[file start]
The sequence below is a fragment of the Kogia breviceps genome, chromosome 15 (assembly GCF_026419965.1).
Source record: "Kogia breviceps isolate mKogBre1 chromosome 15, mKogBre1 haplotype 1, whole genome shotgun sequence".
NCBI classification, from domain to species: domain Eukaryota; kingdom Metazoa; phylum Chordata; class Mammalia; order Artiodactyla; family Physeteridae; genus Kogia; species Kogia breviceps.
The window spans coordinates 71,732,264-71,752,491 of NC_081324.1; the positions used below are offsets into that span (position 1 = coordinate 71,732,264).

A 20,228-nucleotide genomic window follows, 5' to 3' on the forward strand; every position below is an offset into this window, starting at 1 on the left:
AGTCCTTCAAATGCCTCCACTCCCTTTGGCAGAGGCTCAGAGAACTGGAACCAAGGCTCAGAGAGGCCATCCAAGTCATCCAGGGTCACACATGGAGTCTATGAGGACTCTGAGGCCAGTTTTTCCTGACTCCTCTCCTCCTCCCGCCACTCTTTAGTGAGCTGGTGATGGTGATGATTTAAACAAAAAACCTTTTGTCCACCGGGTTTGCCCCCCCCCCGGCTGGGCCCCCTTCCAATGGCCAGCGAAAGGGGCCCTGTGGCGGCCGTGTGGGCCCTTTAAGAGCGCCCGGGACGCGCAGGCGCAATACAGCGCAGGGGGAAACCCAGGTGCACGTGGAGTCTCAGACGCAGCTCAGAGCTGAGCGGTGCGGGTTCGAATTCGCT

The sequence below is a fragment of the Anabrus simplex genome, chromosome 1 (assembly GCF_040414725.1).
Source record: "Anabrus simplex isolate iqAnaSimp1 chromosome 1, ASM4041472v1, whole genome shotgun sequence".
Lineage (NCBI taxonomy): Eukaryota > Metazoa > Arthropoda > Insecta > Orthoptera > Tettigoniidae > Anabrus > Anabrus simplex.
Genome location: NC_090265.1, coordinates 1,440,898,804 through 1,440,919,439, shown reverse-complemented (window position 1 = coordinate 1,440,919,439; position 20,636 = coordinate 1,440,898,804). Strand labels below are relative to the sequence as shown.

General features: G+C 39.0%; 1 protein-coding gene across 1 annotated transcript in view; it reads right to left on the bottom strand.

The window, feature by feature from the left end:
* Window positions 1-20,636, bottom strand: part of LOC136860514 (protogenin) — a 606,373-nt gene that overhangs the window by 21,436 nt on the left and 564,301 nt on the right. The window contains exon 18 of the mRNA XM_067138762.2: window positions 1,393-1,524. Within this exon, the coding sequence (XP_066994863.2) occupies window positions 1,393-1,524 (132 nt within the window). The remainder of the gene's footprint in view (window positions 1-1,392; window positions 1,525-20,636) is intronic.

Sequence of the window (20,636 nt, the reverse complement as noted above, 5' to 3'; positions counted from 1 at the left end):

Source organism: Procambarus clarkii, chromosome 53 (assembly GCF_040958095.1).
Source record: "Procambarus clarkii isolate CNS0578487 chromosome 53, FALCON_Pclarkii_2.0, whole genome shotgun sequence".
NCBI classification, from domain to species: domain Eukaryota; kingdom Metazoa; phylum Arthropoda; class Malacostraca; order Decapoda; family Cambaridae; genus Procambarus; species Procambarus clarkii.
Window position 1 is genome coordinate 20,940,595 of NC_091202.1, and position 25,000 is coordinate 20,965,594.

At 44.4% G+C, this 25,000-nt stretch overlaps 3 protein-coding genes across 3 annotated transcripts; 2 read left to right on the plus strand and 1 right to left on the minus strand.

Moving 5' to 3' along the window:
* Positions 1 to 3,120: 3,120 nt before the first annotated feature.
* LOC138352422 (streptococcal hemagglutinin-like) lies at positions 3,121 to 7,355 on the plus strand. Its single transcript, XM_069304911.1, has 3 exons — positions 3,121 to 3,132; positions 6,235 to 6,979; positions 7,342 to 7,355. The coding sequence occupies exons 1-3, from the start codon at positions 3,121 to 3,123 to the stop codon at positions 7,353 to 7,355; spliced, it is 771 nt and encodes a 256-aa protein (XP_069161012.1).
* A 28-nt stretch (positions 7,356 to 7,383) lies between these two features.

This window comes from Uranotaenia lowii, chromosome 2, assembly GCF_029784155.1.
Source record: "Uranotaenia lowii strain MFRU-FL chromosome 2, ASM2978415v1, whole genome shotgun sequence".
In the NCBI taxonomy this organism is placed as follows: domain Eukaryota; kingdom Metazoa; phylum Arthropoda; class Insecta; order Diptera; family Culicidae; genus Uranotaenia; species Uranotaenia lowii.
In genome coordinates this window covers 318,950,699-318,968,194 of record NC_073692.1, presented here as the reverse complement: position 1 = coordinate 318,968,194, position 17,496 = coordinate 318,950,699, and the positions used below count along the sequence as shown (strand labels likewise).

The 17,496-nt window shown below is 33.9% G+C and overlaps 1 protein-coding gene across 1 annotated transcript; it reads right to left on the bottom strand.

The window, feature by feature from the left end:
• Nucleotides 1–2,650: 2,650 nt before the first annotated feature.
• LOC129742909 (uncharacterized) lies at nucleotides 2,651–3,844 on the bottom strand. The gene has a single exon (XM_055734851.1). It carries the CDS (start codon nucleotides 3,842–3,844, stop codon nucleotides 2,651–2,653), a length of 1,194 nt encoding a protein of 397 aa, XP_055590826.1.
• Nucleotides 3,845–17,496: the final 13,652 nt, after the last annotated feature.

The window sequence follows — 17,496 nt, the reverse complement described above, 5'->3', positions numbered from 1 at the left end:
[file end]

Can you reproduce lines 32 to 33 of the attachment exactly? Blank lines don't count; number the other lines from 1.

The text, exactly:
• Nucleotides 3,845–17,496: the final 13,652 nt, after the last annotated feature.

The window sequence follows — 17,496 nt, the reverse complement described above, 5'->3', positions numbered from 1 at the left end: